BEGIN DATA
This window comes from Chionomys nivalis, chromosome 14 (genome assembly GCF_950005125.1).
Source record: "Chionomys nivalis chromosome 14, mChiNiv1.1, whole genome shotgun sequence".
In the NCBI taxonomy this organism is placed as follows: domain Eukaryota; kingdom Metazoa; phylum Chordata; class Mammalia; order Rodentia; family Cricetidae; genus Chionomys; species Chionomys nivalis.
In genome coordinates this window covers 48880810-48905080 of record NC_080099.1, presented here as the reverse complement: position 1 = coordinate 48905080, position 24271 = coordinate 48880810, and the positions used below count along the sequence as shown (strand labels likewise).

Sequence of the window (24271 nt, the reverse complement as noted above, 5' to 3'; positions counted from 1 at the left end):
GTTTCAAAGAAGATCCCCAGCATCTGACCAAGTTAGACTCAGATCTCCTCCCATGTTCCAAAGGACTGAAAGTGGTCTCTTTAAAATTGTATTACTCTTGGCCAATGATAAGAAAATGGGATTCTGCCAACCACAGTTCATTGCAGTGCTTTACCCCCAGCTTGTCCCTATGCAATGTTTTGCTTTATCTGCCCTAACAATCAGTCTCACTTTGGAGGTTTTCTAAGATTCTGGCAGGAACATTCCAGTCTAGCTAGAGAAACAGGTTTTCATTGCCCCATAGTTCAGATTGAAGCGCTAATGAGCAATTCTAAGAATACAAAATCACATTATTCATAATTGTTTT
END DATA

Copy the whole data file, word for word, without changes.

This window comes from Chionomys nivalis, chromosome 14 (genome assembly GCF_950005125.1).
Source record: "Chionomys nivalis chromosome 14, mChiNiv1.1, whole genome shotgun sequence".
In the NCBI taxonomy this organism is placed as follows: domain Eukaryota; kingdom Metazoa; phylum Chordata; class Mammalia; order Rodentia; family Cricetidae; genus Chionomys; species Chionomys nivalis.
In genome coordinates this window covers 48880810-48905080 of record NC_080099.1, presented here as the reverse complement: position 1 = coordinate 48905080, position 24271 = coordinate 48880810, and the positions used below count along the sequence as shown (strand labels likewise).

Sequence of the window (24271 nt, the reverse complement as noted above, 5' to 3'; positions counted from 1 at the left end):
GTTTCAAAGAAGATCCCCAGCATCTGACCAAGTTAGACTCAGATCTCCTCCCATGTTCCAAAGGACTGAAAGTGGTCTCTTTAAAATTGTATTACTCTTGGCCAATGATAAGAAAATGGGATTCTGCCAACCACAGTTCATTGCAGTGCTTTACCCCCAGCTTGTCCCTATGCAATGTTTTGCTTTATCTGCCCTAACAATCAGTCTCACTTTGGAGGTTTTCTAAGATTCTGGCAGGAACATTCCAGTCTAGCTAGAGAAACAGGTTTTCATTGCCCCATAGTTCAGATTGAAGCGCTAATGAGCAATTCTAAGAATACAAAATCACATTATTCATAATTGTTTT